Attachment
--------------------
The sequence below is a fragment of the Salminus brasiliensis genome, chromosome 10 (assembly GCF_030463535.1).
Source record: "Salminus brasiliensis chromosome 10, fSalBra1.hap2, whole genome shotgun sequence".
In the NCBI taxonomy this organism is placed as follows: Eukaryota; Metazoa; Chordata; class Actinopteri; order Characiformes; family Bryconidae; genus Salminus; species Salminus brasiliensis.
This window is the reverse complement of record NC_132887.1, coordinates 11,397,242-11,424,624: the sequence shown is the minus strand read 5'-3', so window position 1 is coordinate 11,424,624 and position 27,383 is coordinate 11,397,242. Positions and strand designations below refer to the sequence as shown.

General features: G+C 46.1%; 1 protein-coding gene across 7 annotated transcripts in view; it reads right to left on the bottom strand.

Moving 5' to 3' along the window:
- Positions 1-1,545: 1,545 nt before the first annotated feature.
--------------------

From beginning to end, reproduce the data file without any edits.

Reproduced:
The sequence below is a fragment of the Salminus brasiliensis genome, chromosome 10 (assembly GCF_030463535.1).
Source record: "Salminus brasiliensis chromosome 10, fSalBra1.hap2, whole genome shotgun sequence".
In the NCBI taxonomy this organism is placed as follows: Eukaryota; Metazoa; Chordata; class Actinopteri; order Characiformes; family Bryconidae; genus Salminus; species Salminus brasiliensis.
This window is the reverse complement of record NC_132887.1, coordinates 11,397,242-11,424,624: the sequence shown is the minus strand read 5'-3', so window position 1 is coordinate 11,424,624 and position 27,383 is coordinate 11,397,242. Positions and strand designations below refer to the sequence as shown.

General features: G+C 46.1%; 1 protein-coding gene across 7 annotated transcripts in view; it reads right to left on the bottom strand.

Moving 5' to 3' along the window:
- Positions 1-1,545: 1,545 nt before the first annotated feature.